Cleveland Collaborating with County to Reduce Plastic Bags

Cuyahoga County in Ohio is home to the City of Cleveland and both municipalities are joining forces in the fight against plastic bags. As has been seen time and time again getting rid of plastic bags is no easy task and the City and County Councils are working with the county health department, solid waste district and community activists to figure out how to completely
do away with plastic bags. The City of Cleveland and Cuyahoga County want to stop the use of plastic bags and they understand the enormity of this undertaking. They hope that by working together they can pool their ideas and resources and make plastic bags a distant memory.

City Councilman Matt Zone and County Councilwoman Sunny Simon are the main forces behind this endeavor. Simon had previously proposed a tax on plastic bags handed out at stores and restaurants. This tried and true idea causes retail patrons to stop the think about whether it is worth it to them to pay the fee or tax or to bring their own reusable shopping bags. Taxes of any kind are a tough sell, especially in trying economic times. The advantage of the tax method is that is raises funds that can be directed to environmental cleanup efforts and education efforts to explain to people why doing away with plastic bag use is a good call and the virtues of reusable bags. A great aspect about a tax on plastic bags is that if shoppers want nothing to do with the tax and if they want to avoid the issue completely they can just pick up some reusable bags and forgo the entire problem.  Councilwoman Simon is hoping that monies raised by a fee or tax could be used to further reduce plastic bags and fund cleanup efforts.

Collaboration and Consistency will Lead to Success

The problem (because there is always some type of hurdle) is that it is unclear if the County Council has the authority to pass laws that would apply to cities located within the county. Simon could pass laws that would impact Cuyahoga County, but not the City of Cleveland, and Zone could pass laws that would cover the City of Cleveland, but not the rest of the County. The collaboration of several agencies will help the City and County Councils navigate this obstacle, and the group effort also helps ensure the final law is a good fit and something the people of Cleveland and Cuyahoga County can live with and abide by. "I'm not going to do anything that's going to create unrest and litigation," Simon said. "I want to work collaboratively with cities and find common ground to implement . . . a bag ordinance that's hopefully going to satisfy the residents and the businesses in the county." Creating one law that covers all areas is ideal because of the consistency factor. One law avoids guesswork and the hassle to shoppers of plastic bags being allowed in some areas but not others, or for example, having to pay a tax on bags while shopping in stores outside of the city limits, but shopping tax-free in the City of Cleveland. One law also ensures that shoppers will not flock to stores not impacted by a ban or tax and thusly taking business away from other stores. It is more difficult to draft and pass, but ultimately one law is easier for everyone who lives and works within the City or the County.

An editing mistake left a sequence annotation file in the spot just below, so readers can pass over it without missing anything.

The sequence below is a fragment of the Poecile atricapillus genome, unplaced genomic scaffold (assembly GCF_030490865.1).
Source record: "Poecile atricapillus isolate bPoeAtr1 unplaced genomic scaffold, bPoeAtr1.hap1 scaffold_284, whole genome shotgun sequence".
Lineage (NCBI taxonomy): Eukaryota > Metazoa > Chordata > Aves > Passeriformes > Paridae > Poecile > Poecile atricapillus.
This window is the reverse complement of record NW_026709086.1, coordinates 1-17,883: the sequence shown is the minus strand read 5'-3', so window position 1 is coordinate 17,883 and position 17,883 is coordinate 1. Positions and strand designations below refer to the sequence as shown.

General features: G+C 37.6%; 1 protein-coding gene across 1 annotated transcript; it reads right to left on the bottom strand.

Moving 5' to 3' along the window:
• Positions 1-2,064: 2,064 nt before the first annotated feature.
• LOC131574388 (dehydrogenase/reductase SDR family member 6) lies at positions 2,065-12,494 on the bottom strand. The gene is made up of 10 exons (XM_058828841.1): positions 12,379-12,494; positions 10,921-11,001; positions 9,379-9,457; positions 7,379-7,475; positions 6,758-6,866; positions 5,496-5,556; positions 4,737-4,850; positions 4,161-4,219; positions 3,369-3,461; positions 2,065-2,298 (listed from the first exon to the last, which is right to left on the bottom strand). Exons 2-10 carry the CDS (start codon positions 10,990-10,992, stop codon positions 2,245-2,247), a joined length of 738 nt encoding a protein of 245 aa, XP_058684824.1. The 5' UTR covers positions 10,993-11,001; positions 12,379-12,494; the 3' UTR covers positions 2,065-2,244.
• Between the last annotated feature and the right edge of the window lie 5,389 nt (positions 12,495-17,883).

Reusable Shopping Bags Cure Plastic Bag Epidemic

Plastic bags are an epidemic. Every time shoppers head to the store they are loaded up with more disposable plastic bags that they bring home and add to their collection. "It's wasteful," said Board of Health Commissioner Terry Allan. "Everyone has plastic bags piling up in their house." Plastic bags are seldom recycled and recycling the bags is not necessarily that great of an outcome. Recycling is an acceptable way to handle plastic bags, but it is not a solution. A solution is to stop the creation of new plastic bags. As long as new plastic bags are produced the plastic bag problem will just continue to grow and grow. Recycling allows us to deal with the bags that already exist which are a necessary step. To further complicate matters and compound the problem the majority of disposable plastic bags handed out at stores and in restaurants are not recycled – they are thrown in the garbage or end up as litter. Taking disposable bags out of the equation ends the cycle and helps the environment while keeping neighborhoods free from ugly litter. Reusable grocery bags effortlessly fill the void left by plastic bags. Reusable bags do everything disposable bags can do without any of the drawbacks.

Collaboration is the key to the success for the City of Cleveland and Cuyahoga County. Working together will allow everyone to be heard and create a law that works. "We're going to create a constructive conversation within the city and county to move toward a disposable bag policy," said City Councilman Zone. "We can enact an ordinance in our city. . . . But they can't tell Brook Park or Beachwood what to do." By making everyone part of the discussion Simon and Zone can create a law that meets their objectives, but is also something that the residents of the cities and towns within the county can life and work with. Right now the conversation is moving forward in regards to plastic bags. Paper bags are typically lumped into any bans or taxes levied against plastic bags, but at this point in time there has been no dialogue on the topic of paper bags. The hope is to have some type of ban or tax structure in place by the end of the year.

To read more about the City of Cleveland and Cuyahoga County's tag team efforts to reduce the amount of plastic bags in Ohio go to http://www.cleveland.com/cuyahoga-county/index.ssf/2012/05/cleveland_cuyahoga_county_collaborate_on_curbing_plastic_bags.html.

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